Survey: Crime Data Shapes Half of Owners’ Relocation Decisions

Two women loading boxes into moving truck.

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About half of homeowners who have moved since the pandemic cited crime and safety as the most important factor in deciding where to move to, according to a new survey of 1,000 consumers commissioned by Redfin. The crime and safety of an area was even more important factor than the cost of living or school quality.

“There are plenty of positive reasons to make a move, but sometimes people move to flee a place where they felt unsafe,” says Daryl Fairweather, Redfin’s chief economist. “Concerns with crime, especially among homeowners, contributed to a recent increase in migration out of cities and into more suburban and rural areas. Cities historically have been able to attract residents looking for high-paying jobs, but now that remote work is ubiquitous, some may have to work on improving safety and other quality of life factors to retain and attract residents. This might be an uphill battle, because as wealthy residents leave, they take tax dollars with them, leaving cities with less resources to address safety concerns for remaining residents.”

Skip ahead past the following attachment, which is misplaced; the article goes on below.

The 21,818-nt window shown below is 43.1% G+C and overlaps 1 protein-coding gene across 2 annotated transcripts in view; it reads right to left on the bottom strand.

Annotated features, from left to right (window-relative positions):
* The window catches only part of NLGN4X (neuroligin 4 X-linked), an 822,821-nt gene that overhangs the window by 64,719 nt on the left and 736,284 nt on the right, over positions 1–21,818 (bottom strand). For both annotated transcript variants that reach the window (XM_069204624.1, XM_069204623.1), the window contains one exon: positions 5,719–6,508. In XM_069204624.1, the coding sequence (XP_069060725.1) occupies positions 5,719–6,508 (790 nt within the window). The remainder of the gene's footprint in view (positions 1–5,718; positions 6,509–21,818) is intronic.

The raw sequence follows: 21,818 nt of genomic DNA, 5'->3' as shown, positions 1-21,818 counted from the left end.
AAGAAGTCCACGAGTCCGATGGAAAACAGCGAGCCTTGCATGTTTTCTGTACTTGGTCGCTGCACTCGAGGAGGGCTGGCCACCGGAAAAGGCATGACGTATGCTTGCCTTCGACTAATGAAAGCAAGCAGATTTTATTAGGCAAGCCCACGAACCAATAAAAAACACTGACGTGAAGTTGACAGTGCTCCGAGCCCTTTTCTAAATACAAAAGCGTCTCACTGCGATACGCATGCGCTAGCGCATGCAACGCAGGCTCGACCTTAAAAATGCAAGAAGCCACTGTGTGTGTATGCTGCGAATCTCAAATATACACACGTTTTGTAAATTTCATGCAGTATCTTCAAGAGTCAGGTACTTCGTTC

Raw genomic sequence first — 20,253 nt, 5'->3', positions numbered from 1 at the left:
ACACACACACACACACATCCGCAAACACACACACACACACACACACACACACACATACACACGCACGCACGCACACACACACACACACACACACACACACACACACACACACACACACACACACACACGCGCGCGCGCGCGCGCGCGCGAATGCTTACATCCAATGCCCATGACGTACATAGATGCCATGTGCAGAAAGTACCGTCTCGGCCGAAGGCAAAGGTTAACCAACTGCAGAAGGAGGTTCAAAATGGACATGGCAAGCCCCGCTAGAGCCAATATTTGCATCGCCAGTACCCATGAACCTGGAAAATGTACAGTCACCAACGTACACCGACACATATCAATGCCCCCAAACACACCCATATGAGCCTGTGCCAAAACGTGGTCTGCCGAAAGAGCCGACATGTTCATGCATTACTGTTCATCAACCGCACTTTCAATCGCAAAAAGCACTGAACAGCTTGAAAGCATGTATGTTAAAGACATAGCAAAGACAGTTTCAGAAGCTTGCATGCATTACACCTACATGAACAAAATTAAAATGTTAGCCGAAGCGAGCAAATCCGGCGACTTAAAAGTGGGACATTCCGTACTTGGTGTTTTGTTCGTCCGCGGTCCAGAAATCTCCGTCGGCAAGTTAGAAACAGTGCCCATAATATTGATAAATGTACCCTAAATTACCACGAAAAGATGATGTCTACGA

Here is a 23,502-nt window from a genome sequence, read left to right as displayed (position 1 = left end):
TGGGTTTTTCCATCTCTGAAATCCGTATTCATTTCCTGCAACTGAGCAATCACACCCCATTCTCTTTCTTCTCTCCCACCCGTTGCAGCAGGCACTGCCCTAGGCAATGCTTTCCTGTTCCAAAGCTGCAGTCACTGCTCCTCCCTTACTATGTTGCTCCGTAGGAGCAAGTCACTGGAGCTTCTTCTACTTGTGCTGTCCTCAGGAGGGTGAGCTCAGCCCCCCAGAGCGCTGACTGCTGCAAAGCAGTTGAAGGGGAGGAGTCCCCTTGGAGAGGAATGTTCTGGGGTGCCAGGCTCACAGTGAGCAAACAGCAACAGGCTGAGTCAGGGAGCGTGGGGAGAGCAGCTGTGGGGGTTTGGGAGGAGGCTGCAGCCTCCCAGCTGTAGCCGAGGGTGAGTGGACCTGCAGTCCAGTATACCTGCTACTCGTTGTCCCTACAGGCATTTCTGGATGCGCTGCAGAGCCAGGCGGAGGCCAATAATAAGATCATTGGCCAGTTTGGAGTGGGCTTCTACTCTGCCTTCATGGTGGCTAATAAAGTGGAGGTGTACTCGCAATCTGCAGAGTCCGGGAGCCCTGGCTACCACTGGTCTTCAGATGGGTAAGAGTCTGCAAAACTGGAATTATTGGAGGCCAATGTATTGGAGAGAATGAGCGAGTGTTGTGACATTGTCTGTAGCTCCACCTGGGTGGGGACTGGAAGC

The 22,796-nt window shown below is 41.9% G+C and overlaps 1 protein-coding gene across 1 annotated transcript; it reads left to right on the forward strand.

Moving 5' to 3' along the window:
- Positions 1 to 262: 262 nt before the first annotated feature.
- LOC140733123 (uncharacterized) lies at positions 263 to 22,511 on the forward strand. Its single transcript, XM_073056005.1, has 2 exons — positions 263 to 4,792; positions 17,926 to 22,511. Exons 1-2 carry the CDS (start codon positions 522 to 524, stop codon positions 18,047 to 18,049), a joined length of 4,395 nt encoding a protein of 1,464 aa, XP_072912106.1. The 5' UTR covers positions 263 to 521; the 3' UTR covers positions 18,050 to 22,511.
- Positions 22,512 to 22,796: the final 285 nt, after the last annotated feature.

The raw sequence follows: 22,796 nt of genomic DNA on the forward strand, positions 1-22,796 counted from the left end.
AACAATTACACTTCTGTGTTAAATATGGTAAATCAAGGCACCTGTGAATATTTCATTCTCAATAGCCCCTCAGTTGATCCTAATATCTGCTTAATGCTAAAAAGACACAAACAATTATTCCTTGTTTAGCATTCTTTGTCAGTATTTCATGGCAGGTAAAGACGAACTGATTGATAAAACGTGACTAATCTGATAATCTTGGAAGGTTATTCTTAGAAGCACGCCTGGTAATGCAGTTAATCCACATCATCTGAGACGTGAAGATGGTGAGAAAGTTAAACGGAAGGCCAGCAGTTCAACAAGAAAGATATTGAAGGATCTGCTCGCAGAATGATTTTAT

A bar chart of survey results showing the reasons people moved, with crime being the biggest reason at 50% for buyers


Americans who moved to an entirely new metro area rather than remain local were more likely to say that taxes and climate change factored into their decision of where to move to, the study finds.


Another bar chart showing long-distance and local movers' priorities, with taxes and climate change being the main differences.